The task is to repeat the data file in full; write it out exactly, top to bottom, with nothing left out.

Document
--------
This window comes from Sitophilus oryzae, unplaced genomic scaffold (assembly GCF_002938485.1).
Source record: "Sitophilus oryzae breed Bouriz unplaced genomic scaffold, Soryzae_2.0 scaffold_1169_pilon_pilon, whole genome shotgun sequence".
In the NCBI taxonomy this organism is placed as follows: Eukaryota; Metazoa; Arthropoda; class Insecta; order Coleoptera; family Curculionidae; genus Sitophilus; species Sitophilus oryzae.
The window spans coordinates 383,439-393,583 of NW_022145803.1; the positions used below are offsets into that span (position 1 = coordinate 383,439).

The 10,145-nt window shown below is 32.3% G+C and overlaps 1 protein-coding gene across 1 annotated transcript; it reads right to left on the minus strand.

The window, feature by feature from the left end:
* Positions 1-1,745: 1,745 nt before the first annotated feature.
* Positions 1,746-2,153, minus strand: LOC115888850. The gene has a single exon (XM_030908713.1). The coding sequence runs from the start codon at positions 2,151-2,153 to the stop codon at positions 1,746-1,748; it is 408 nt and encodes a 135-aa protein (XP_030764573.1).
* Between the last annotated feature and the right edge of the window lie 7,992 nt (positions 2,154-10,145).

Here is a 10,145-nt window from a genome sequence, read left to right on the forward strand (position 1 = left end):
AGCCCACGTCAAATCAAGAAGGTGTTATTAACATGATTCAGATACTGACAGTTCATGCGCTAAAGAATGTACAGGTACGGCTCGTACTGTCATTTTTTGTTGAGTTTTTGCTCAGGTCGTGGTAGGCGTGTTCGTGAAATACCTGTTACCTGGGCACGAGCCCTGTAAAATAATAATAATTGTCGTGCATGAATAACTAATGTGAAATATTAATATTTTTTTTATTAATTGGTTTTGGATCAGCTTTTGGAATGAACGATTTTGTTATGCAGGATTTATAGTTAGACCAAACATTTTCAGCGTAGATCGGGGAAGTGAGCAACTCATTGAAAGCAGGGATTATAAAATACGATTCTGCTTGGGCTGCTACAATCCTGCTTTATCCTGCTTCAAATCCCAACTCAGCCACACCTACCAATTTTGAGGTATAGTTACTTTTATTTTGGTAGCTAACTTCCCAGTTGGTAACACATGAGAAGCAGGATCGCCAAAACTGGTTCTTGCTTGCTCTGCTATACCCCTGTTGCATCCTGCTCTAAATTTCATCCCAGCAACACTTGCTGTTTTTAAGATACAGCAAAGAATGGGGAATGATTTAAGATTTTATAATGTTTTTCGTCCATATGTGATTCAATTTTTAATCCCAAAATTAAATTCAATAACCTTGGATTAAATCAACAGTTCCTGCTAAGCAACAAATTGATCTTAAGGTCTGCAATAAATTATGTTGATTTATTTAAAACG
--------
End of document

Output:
This window comes from Sitophilus oryzae, unplaced genomic scaffold (assembly GCF_002938485.1).
Source record: "Sitophilus oryzae breed Bouriz unplaced genomic scaffold, Soryzae_2.0 scaffold_1169_pilon_pilon, whole genome shotgun sequence".
In the NCBI taxonomy this organism is placed as follows: Eukaryota; Metazoa; Arthropoda; class Insecta; order Coleoptera; family Curculionidae; genus Sitophilus; species Sitophilus oryzae.
The window spans coordinates 383,439-393,583 of NW_022145803.1; the positions used below are offsets into that span (position 1 = coordinate 383,439).

The 10,145-nt window shown below is 32.3% G+C and overlaps 1 protein-coding gene across 1 annotated transcript; it reads right to left on the minus strand.

The window, feature by feature from the left end:
* Positions 1-1,745: 1,745 nt before the first annotated feature.
* Positions 1,746-2,153, minus strand: LOC115888850. The gene has a single exon (XM_030908713.1). The coding sequence runs from the start codon at positions 2,151-2,153 to the stop codon at positions 1,746-1,748; it is 408 nt and encodes a 135-aa protein (XP_030764573.1).
* Between the last annotated feature and the right edge of the window lie 7,992 nt (positions 2,154-10,145).

Here is a 10,145-nt window from a genome sequence, read left to right on the forward strand (position 1 = left end):
AGCCCACGTCAAATCAAGAAGGTGTTATTAACATGATTCAGATACTGACAGTTCATGCGCTAAAGAATGTACAGGTACGGCTCGTACTGTCATTTTTTGTTGAGTTTTTGCTCAGGTCGTGGTAGGCGTGTTCGTGAAATACCTGTTACCTGGGCACGAGCCCTGTAAAATAATAATAATTGTCGTGCATGAATAACTAATGTGAAATATTAATATTTTTTTTATTAATTGGTTTTGGATCAGCTTTTGGAATGAACGATTTTGTTATGCAGGATTTATAGTTAGACCAAACATTTTCAGCGTAGATCGGGGAAGTGAGCAACTCATTGAAAGCAGGGATTATAAAATACGATTCTGCTTGGGCTGCTACAATCCTGCTTTATCCTGCTTCAAATCCCAACTCAGCCACACCTACCAATTTTGAGGTATAGTTACTTTTATTTTGGTAGCTAACTTCCCAGTTGGTAACACATGAGAAGCAGGATCGCCAAAACTGGTTCTTGCTTGCTCTGCTATACCCCTGTTGCATCCTGCTCTAAATTTCATCCCAGCAACACTTGCTGTTTTTAAGATACAGCAAAGAATGGGGAATGATTTAAGATTTTATAATGTTTTTCGTCCATATGTGATTCAATTTTTAATCCCAAAATTAAATTCAATAACCTTGGATTAAATCAACAGTTCCTGCTAAGCAACAAATTGATCTTAAGGTCTGCAATAAATTATGTTGATTTATTTAAAACG